Tension high in JLP
A SIX-HOUR-long caucus of the Jamaica Labour Party (JLP) parliamentary grouping emerged without a resolution yesterday even as tension in the party about the leadership of Andrew Holness intensified.
The meeting was called to address issues of concerns in relation to the leadership of the party and the future of the JLP. This development comes nearly two years after delegates of the party voted overwhelmingly for Holness to continue at the helm.
Holness trounced Audley Shaw, polling 2,704 votes to the 2,012 received by Shaw. But with a general election due by December 2016 and factions aligned to Shaw disaffected with Holness' leadership of the party, 20 of the party's 21 members of parliament (MP) gathered at their Belmont Road headquarters to discuss the way forward.
Leader of Government Business in the House of Representatives Derrick Smith, who chaired the meeting, described the talks as spirited. Asked whether the future of Holness' leadership was discussed, Smith said: "Not that I know of. I did not get that impression."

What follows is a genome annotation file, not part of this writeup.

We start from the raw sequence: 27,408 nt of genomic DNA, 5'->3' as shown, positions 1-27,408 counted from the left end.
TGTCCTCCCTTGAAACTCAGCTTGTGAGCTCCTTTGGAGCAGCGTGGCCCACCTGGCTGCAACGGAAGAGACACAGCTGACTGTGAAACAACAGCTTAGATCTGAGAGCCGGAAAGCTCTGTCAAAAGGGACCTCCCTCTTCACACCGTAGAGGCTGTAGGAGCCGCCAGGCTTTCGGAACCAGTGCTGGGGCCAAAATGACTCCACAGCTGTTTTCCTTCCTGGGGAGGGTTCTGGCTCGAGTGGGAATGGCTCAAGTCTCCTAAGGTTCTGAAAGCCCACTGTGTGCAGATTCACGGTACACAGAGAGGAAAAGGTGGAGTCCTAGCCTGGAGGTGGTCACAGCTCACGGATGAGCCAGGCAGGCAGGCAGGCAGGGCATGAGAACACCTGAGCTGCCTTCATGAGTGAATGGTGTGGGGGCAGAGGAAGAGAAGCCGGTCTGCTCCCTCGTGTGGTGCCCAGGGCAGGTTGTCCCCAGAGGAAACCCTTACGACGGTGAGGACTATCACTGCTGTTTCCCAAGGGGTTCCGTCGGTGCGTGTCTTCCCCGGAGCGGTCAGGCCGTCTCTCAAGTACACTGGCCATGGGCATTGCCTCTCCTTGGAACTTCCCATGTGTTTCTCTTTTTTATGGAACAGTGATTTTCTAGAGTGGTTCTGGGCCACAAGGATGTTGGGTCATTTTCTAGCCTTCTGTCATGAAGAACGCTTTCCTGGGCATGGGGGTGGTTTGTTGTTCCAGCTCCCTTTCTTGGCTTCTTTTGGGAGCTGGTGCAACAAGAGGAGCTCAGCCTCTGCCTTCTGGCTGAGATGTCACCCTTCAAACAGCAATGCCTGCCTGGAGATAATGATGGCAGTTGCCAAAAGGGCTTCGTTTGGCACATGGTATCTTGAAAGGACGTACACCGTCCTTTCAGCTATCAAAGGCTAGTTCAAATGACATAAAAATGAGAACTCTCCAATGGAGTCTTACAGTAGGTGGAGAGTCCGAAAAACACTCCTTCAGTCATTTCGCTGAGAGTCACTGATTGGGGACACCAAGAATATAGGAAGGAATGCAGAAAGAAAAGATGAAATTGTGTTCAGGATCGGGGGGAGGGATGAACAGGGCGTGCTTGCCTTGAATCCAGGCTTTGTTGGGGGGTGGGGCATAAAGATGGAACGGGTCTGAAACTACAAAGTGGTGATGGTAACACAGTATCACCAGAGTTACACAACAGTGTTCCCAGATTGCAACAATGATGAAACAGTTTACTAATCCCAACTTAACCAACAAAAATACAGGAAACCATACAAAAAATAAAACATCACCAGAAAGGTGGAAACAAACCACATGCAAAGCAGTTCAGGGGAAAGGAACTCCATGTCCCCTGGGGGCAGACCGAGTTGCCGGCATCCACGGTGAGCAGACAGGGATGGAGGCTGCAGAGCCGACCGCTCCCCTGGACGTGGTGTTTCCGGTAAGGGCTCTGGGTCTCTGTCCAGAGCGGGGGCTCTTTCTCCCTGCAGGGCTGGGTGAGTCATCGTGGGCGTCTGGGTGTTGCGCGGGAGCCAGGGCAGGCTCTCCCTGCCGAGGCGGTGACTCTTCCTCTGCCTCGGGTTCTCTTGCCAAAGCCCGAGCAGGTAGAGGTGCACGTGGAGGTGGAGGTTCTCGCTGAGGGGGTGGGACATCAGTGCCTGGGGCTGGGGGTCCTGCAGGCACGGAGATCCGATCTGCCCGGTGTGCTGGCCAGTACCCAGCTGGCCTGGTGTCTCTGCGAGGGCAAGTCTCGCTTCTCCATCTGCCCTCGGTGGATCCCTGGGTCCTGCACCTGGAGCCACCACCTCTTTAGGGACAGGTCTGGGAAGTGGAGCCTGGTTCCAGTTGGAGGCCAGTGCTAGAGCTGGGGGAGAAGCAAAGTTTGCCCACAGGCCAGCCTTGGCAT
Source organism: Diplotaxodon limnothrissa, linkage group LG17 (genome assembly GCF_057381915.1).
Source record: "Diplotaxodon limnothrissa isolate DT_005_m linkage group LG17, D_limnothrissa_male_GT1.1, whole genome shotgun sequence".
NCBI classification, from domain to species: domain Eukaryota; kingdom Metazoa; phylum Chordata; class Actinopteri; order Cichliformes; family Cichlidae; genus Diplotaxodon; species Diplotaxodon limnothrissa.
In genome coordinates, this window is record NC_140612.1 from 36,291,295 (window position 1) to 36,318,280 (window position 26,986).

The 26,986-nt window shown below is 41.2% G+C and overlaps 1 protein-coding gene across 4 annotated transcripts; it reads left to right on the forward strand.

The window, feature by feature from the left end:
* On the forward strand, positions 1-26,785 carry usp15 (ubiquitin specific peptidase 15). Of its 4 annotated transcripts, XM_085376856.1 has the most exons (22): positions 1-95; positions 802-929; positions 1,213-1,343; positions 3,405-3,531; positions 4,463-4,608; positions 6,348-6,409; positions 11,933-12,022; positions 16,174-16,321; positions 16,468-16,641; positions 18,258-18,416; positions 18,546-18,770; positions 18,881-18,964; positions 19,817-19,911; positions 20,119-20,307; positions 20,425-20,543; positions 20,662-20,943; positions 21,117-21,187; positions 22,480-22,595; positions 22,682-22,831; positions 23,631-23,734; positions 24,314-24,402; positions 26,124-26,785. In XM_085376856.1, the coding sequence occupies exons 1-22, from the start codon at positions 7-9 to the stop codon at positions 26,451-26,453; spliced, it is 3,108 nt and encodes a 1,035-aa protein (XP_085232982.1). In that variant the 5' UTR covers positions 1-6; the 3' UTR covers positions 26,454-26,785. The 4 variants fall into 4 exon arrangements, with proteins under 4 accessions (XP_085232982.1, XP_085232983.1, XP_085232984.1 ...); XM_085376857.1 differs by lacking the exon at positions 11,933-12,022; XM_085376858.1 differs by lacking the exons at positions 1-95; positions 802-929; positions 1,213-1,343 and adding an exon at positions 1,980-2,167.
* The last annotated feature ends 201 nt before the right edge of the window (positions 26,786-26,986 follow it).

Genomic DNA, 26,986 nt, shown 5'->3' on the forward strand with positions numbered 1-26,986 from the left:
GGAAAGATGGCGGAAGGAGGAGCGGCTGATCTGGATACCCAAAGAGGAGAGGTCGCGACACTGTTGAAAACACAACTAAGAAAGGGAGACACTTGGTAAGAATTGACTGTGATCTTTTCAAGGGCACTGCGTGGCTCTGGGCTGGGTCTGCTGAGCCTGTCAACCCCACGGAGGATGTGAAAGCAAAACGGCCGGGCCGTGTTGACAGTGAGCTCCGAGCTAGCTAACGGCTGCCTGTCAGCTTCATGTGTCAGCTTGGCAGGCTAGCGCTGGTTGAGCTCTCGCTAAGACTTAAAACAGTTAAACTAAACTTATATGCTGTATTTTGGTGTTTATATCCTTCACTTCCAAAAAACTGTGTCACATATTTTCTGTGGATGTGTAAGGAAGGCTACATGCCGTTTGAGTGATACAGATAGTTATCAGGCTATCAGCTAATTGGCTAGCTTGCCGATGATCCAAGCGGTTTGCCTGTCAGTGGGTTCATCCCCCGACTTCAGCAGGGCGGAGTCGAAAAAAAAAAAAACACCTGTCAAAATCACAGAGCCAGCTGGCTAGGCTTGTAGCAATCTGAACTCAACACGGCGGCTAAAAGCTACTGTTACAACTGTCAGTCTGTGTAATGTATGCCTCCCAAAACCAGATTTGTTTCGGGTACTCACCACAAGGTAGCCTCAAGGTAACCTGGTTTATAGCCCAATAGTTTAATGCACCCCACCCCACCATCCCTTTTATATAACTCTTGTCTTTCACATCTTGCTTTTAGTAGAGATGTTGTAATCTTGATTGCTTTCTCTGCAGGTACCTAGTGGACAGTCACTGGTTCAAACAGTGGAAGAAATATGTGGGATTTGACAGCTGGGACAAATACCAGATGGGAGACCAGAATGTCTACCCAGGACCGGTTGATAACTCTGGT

He told journalists that the group is scheduled to meet again on Tuesday.
Desmond McKenzie, MP for Western Kingston and deputy leader of the party, said: "It was an excellent meeting."
Central Clarendon MP Mike Henry said: "We are getting there. We are continuing to meet next week." North West St Elizabeth MP J.C. Hutchinson declared that "all is well".
Insiders told The Gleaner that Holness strenuously repelled suggestions that he quit as leader of the opposition.
One member reportedly pleaded to Holness to relent instead of forcing the parliamentary group to resort to the constitutional route that could involve a vote and the intervention of the governor general to oust him.
Under the Constitution of Jamaica, the person who commands the respect of the majority of members on the opposition benches is named opposition leader. Holness, at the time of the November 2013 delegates' election, had the support of 13 of the 21 opposition MPs. That number is thought to have dwindled.
Police squads monitored a group of Holness' supporters even as they vociferously rejected suggestions that their presence at Belmont Road had been orchestrated.
"Anything happen to him (Andrew), we have to be here," said Rose. "We can't abandon him."
A bus load of party activists from West Central St Andrew, the constituency represented by Holness, arrived just before midday as the MPs settled in for their caucus.
Immediately, the protest began: "We are here to defend Andrew," declared Oliver Doyle, a resident of Tower Hill.
"The bigger man dem want to take him down," complained Vivienne Kirkpatrick, another self-styled party activist.
Said another member of Holness' support crew: "The infighting is making the People's National Party look good."